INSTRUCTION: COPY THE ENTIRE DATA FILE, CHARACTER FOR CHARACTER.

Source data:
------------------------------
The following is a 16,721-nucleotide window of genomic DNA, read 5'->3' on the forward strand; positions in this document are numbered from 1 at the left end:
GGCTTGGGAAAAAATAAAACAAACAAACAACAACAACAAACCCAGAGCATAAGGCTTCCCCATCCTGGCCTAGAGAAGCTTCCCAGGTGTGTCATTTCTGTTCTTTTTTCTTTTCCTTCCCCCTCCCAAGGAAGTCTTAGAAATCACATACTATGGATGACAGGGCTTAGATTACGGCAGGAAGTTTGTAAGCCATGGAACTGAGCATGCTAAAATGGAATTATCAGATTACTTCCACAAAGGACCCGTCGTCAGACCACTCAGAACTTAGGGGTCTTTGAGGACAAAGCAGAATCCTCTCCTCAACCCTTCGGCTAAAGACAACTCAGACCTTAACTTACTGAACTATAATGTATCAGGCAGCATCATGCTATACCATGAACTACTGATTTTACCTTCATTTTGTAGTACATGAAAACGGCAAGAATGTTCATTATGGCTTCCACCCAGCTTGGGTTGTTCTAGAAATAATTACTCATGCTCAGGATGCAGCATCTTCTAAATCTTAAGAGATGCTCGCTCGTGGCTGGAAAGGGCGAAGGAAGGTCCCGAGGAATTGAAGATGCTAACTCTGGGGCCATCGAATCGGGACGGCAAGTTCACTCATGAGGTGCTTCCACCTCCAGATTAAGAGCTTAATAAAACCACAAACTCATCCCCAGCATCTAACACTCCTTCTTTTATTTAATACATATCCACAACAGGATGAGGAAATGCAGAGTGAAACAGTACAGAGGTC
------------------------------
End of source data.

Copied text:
The following is a 16,721-nucleotide window of genomic DNA, read 5'->3' on the forward strand; positions in this document are numbered from 1 at the left end:
GGCTTGGGAAAAAATAAAACAAACAAACAACAACAACAAACCCAGAGCATAAGGCTTCCCCATCCTGGCCTAGAGAAGCTTCCCAGGTGTGTCATTTCTGTTCTTTTTTCTTTTCCTTCCCCCTCCCAAGGAAGTCTTAGAAATCACATACTATGGATGACAGGGCTTAGATTACGGCAGGAAGTTTGTAAGCCATGGAACTGAGCATGCTAAAATGGAATTATCAGATTACTTCCACAAAGGACCCGTCGTCAGACCACTCAGAACTTAGGGGTCTTTGAGGACAAAGCAGAATCCTCTCCTCAACCCTTCGGCTAAAGACAACTCAGACCTTAACTTACTGAACTATAATGTATCAGGCAGCATCATGCTATACCATGAACTACTGATTTTACCTTCATTTTGTAGTACATGAAAACGGCAAGAATGTTCATTATGGCTTCCACCCAGCTTGGGTTGTTCTAGAAATAATTACTCATGCTCAGGATGCAGCATCTTCTAAATCTTAAGAGATGCTCGCTCGTGGCTGGAAAGGGCGAAGGAAGGTCCCGAGGAATTGAAGATGCTAACTCTGGGGCCATCGAATCGGGACGGCAAGTTCACTCATGAGGTGCTTCCACCTCCAGATTAAGAGCTTAATAAAACCACAAACTCATCCCCAGCATCTAACACTCCTTCTTTTATTTAATACATATCCACAACAGGATGAGGAAATGCAGAGTGAAACAGTACAGAGGTC